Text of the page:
This site offers a basic history of Israel. Of course it wasn't always called "Israel", so the history covers - largely - the territory  of the map you see here. Religion plays a crucial role, not because God's plan is uncovered, but because the religions incubated   here, Judaism and Christianity, as well as Islam which grew out of them,  played a major role in driving men's actions. The actions of people is more the concern of this sketch. But had there been no Bible, Israel would be a mere footnote in the story of Mesopotamia, Anatolya and Egypt Eventually this site [when brought up-to-date] hopes to offer a reasonable cover also of current issues - 
not news as such, but issues of the week or month.  And a small section will deal with the future - predictions by those so predilicted - like the weather report. Hindsight is definitely easier and yet historians will - and do - argue that things are seldom what they seem - they do need to eat, after all; the material here tries to be as uncontroversial - or bland - as possible.  It does however provide a quick and easy overview of what transpired in this region.

Historical Sketch

This tiny area gave birth, first to Judaism, then to Christianity, and became important to Islam. In antiquity this land was caught up in a tug of war between the superpowers of Egypt to the south-west, and Mesopotamia (Nineveh, Babylon, Persia) or Anatolya (under the Hittites) to the east and north.  Alexander the Great (4th century BCE) introduced Greek ways, reinforced by Rome who eventually (135) expelled the Jews, renaming Judea, Palestina. The takeover of the Roman Empire from within by Christianity, turned Palestine from a backwater province into an important center. Shortly after Mohammed's death (about 632), Omar led the Arabs to spread Islam beyond Arabia. Palestine fell in 638. Since then, apart from a European (Crusader) interlude from 1099-1291, up until the mid-20th century, it remained predominantly Arab. Moslem Turkey ruled from 1517 until the British conquered the Middle East in 1917-1918.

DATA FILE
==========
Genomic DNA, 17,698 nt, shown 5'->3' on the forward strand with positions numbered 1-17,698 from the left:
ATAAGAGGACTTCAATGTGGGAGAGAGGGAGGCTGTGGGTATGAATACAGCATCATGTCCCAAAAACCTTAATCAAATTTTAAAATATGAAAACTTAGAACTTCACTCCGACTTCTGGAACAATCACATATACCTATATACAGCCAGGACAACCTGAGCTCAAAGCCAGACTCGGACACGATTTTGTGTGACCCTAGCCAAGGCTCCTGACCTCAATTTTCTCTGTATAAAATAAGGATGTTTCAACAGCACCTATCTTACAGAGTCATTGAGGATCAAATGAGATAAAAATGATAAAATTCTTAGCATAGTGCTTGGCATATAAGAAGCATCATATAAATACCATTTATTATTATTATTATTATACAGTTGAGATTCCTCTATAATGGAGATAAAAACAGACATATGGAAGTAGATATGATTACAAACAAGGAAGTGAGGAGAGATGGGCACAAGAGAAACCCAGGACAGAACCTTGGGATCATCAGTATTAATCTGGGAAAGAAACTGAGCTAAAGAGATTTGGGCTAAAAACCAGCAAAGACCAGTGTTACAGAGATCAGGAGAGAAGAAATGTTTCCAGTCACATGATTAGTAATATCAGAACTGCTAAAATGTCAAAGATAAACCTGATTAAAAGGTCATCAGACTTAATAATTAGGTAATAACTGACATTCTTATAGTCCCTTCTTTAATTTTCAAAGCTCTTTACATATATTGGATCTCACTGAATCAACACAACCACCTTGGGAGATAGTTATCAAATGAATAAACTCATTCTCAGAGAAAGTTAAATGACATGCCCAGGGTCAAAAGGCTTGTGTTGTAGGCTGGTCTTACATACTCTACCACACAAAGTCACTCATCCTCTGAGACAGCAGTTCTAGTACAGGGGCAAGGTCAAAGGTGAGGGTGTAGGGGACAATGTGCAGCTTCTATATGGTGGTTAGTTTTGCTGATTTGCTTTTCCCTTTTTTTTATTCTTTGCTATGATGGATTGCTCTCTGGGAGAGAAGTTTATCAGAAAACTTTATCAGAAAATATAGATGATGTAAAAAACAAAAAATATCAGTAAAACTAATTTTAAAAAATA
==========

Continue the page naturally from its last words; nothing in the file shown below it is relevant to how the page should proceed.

The British Mandate instituted law and order which facilitated the growth of a "Jewish National Home" and the Jewish population increased.  After the Second World War the UN voted (November 29, 1947) to partition British-created Palestine into Arab and Jewish states. Arab rejection and invasion in 1948 led to war: Palestine was divided between Egypt, Jordan and Israel.

Israel's borders have undergone modification in a series of wars but the western, southern and northern borders appear to be generally recognized. The eastern border is still to be defined.

Geographical Sketch

Israel lies on the sole land link between Africa and Europe at the eastern end of the Mediterranean. The Great Rift Valley separates the mountains of today's Jordan from the hills of the Kingdoms of Israel and Judah (later Samaria and Judea and today the West Bank). This range separates the Rift Valley from the Coastal Plain.

Terra rosa soil, weathered from limestone, covers most of Israel; in the north-east volcanoes overlaid these with basalt; near the Red Sea, granite, sandstone and limestone create a rich variety of colors.

Rain falls only in winter, from 40" in the north to 1/2" in the south, washing the soil down into the valleys, leaving little on the hills, but creating, particularly in the north, a relatively fertile subsystem.

These radical changes in topography and climate result in a startling variety of wildflowers and cultivation, as well as life in the wild.